I am writing to express KRC’s concerns regarding the disposition of Violation 01774, issued June 2, 2006 to the Metropolitan Sewer District. While I understand that, because this letter is being sent after the close of the public comment period, it will not be considered by the Air Pollution Control District Board at their next meeting in determining whether to accept the recommendation of District staff concerning approval of Agreed Board Order 06-05, I would request that this letter be made a part of the file regarding that violation and Incident 04162.
The essence of administrative enforcement is the punishment for past actions that constitute violations of the standards incorporated into regulations for which there is any element of intent or neglect, and the imposition of measures sufficient to detect and prevent recurrence of such behavior. In the case of Incident 041262, KRC believes that Agreed Board Order 06-05 falls far short of meeting those objectives.
Initially, it should be recognized that the violations that led to the subject Agreed Board Order (AO) were not trivial or insubstantial. For example, the failure to conduct a stack test to establish an operating temperature for the fume incinerator, as required by Permit No. 299-01, may have resulted in routine release of emissions created by incomplete combustion. Coupled with the failure over nine semi-annual periods to test those stack emissions for SO2, the public has been deprived of the assurances that the unit has been properly operated.
Likewise, the serial failures to test the caustic scrubber influent for several toxic air pollutants for ten quarters reflects a systemic failure of the agency to track and monitor its compliance with permit conditions, and likewise raises a question of how well the District tracks permit conditions for monitoring and stack testing that are imposed on permittees. Imposition of monitoring and testing conditions, which provide for practical enforceability of permit limits and establish measurable operating parameters consistent with proper performance, mean little if compliance with them is not timely demanded.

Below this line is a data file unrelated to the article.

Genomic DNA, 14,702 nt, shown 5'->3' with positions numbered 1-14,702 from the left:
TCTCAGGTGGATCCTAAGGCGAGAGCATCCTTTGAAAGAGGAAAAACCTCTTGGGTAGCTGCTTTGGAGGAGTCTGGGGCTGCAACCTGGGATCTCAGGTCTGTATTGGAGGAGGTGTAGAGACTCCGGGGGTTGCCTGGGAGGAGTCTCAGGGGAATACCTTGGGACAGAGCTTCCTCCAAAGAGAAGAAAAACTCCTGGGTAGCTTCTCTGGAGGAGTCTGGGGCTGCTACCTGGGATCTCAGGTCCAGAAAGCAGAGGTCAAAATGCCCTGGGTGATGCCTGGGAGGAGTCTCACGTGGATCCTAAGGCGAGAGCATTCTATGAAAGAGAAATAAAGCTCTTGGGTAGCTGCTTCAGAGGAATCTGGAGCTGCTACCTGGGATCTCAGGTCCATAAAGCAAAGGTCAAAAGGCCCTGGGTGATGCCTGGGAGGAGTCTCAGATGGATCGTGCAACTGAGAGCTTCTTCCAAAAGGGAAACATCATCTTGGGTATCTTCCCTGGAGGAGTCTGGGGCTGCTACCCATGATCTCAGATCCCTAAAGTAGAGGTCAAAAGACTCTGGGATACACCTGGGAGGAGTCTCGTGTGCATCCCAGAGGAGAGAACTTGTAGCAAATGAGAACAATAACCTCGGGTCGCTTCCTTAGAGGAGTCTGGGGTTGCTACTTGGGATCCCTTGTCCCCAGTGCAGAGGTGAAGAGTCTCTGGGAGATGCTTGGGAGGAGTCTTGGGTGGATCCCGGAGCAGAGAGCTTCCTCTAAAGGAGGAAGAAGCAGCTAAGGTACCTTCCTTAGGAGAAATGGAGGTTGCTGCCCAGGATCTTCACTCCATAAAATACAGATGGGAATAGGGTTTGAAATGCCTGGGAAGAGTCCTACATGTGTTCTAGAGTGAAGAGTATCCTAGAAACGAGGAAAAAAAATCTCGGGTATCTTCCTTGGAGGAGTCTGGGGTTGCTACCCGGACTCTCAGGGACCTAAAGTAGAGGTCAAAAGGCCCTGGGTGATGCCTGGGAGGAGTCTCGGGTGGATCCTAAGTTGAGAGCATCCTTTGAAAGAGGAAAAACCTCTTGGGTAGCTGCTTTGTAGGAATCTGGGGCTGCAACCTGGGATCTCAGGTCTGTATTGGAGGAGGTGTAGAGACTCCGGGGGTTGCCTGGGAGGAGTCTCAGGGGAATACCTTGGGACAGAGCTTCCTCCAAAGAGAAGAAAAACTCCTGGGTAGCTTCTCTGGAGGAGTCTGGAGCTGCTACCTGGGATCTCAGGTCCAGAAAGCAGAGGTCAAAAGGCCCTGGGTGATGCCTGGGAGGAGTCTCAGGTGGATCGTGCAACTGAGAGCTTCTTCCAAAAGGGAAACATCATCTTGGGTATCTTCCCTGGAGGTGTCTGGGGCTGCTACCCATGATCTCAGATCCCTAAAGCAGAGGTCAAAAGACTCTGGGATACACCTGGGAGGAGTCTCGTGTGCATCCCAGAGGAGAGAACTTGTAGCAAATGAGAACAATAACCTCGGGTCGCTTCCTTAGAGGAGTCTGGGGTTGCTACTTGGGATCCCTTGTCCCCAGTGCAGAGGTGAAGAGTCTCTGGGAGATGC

These serial violations, which make impossible a determination of whether additional pollution and risk to public and occupational health have been created, were wholly preventable. Neglect over several reporting periods of basic permitting obligations is inexcusable.
The Agreed Order addresses the specific past violations by requiring post-hoc testing and imposing a modest fine, but fails to obligate the permittee to undertake measures to address what appear to be systemic management failures that allowed the significant noncompliances to exist over such a lengthy period of time without detection or correction. A public agency charged with enforcing local, state and federal environmental regulations should be a model of compliance, and any such entity holding multiple permits covering complex operations must have an effective environmental management system (EMS) to prevent such basic oversights, unnecessary pollution and avoidable damage to equipment.
Fines levied against a public agency, particularly where they are disproportionately small relative to the significance of the noncompliance, do not effectively deter the agency’s institutional behavior, since they are passed along to the consumers who exert no direct control over the actions of either the Board or staff of the agency. KRC believes that the APCD should have included in the Agreed Order the following additional requirements:
1. A system-wide independent audit of MSD’s compliance with each of its air pollution permits;
2. Adoption by MSD of a comprehensive EMS—based on the structure of any one of the appropriate nationally-recognized programs— for all facilities at which it holds air permits; and
3. Periodic reporting of the results of both above efforts to APCD and the public.
Thank you in advance for your inclusion of this letter in the Incident file.
cc: Beverly Wheatley, Chair, MSD
Bud Schardein, Executive Director, MSD